What are they like, kings and queens, princes and princesses? What do we know about them? Do we know much or only what we are allowed to know? Are they some celestial creatures whose lineage elevates them above all mortals? Or do we just think that their entire life is a never ending holiday, but in fact they have problems that we are not aware of?
It is a common knowledge that the heir of the last Russian Emperor Nicholas II Prince Alexei suffered from hemophilia and was under constant supervision of doctors. However, his health issues do not seem that daunting when compared with the pain of a child of the last German emperor, Wilhelm II. The boy was born with a broken left arm that was shorter than his right arm by 15 cm and was subsequently forced to hide it. When taking a picture, or when appearing before the public, he was usually covering his left arm with the right one. In an attempt to fix the issue, doctors treated the young prince with daily cold shower of sea water, and tortured him with electric shocks. As if this were not enough, his arm was straightened and pulled by a specially designed machine resembling a medieval torture mechanism. His healthy right arm was tied to his body in the hope that he will have to use his left one. In addition, the boy had to wear a machine for head straightening (to fix a congenital neck injury) until his parents decided he should undergo a surgery.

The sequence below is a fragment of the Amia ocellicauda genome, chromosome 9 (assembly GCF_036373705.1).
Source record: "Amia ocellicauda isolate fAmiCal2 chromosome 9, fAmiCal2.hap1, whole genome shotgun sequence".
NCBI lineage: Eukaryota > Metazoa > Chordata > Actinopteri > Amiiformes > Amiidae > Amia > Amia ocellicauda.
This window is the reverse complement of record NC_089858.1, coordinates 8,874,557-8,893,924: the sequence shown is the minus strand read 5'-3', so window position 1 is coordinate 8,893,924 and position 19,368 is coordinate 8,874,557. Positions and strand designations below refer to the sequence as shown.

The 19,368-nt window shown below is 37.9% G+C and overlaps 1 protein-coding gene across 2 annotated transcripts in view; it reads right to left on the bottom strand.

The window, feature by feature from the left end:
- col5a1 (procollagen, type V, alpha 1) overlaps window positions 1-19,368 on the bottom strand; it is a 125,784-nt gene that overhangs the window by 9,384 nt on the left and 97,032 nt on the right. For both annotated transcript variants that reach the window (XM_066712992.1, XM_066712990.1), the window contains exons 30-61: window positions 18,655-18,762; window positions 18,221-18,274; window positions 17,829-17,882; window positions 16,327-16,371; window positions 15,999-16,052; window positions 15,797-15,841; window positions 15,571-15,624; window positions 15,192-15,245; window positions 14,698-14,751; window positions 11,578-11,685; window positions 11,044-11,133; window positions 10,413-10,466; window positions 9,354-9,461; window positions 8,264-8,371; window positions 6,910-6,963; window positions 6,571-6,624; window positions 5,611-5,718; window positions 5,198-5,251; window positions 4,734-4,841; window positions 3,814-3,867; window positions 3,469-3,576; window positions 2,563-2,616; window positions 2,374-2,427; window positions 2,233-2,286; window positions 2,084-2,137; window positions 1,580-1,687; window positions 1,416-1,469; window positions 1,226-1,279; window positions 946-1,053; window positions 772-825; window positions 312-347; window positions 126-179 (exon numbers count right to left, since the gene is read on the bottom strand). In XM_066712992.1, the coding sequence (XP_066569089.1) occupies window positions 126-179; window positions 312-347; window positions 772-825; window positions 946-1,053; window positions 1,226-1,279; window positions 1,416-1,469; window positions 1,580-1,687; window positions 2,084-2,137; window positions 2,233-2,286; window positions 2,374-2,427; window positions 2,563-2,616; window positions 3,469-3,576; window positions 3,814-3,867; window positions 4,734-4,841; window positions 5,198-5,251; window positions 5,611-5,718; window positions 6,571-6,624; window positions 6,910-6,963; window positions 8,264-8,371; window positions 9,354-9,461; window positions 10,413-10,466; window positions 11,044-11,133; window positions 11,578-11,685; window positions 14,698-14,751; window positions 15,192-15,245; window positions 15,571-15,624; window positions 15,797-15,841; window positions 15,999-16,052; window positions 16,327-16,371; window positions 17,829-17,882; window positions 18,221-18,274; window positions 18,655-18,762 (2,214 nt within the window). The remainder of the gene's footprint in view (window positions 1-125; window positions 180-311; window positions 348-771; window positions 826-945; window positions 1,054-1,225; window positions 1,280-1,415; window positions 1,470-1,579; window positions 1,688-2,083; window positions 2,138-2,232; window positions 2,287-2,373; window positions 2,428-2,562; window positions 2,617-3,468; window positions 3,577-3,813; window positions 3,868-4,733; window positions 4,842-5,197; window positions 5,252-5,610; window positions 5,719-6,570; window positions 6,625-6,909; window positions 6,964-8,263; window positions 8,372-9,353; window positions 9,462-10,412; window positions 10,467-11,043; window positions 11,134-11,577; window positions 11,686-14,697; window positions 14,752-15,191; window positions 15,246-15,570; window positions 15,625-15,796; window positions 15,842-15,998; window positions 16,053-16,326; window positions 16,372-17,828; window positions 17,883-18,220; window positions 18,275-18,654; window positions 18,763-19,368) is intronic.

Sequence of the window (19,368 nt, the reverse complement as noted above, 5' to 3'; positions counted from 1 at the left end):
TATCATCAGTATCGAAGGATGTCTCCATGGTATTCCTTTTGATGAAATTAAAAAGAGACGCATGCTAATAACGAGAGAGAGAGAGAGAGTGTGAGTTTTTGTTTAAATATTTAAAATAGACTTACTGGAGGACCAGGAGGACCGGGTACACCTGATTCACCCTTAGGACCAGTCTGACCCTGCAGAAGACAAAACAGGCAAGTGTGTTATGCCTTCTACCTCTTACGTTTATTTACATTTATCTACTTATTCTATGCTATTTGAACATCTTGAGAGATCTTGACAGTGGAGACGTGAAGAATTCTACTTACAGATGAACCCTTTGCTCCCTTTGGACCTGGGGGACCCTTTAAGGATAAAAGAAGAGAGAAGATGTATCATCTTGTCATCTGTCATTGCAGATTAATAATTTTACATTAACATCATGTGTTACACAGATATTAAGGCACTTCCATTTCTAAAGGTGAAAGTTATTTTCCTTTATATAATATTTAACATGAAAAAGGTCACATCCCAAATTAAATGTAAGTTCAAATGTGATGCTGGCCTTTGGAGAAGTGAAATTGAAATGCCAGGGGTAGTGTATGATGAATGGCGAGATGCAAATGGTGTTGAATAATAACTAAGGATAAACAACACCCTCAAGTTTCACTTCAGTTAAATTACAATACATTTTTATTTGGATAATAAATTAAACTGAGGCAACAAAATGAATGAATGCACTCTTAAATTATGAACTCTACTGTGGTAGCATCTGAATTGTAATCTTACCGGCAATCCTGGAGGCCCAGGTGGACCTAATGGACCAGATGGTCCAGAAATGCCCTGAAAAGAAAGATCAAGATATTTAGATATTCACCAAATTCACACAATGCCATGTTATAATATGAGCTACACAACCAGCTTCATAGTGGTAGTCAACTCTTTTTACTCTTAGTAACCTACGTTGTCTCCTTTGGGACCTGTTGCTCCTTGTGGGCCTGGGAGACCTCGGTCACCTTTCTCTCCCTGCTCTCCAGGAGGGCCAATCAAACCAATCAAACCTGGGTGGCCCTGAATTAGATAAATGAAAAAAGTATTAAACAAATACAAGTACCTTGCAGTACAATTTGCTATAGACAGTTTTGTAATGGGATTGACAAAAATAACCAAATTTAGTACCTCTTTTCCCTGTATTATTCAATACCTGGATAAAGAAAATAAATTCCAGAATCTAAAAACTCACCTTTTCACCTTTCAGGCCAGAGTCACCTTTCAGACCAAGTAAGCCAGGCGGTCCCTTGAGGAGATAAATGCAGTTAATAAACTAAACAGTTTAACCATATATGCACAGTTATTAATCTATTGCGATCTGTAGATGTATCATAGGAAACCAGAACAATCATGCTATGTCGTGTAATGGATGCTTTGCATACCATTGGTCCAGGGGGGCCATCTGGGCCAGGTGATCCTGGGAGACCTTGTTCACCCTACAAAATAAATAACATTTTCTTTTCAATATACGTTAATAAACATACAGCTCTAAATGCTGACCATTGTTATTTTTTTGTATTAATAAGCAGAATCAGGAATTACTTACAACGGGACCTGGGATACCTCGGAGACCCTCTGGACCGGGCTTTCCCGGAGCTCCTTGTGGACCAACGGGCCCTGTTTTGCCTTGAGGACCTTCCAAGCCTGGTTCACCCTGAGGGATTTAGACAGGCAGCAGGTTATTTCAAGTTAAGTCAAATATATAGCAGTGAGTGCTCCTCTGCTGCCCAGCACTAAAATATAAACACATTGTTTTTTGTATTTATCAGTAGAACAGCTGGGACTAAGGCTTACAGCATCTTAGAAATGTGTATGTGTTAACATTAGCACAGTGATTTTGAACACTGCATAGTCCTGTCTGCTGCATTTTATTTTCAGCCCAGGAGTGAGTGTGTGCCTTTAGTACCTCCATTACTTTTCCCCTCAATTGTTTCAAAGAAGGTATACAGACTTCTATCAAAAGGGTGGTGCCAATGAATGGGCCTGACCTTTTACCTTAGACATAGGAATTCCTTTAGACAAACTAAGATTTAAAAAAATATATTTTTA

All of this "treatment", of course, caused the young Wilhelm considerable pain, but helped him to develop a great willpower. However, disability did not prevent him from growing into a willful and wild boy. At the age of four, during the wedding of the Prince of Wales, he bit the Duke of Edinburgh on the leg, and later, when he became the emperor, he beat up his son. Bulgarian King Ferdinand got kicked by him in public, and a Russian marshal was hit with a baton on his back. He was an avid sailor, and never missed an opportunity to make a dangerous maneuverl. To shock the captains and crews of other ships, he got a monkey dressed in a sailor suit on his sailing yacht that was saluting everyone.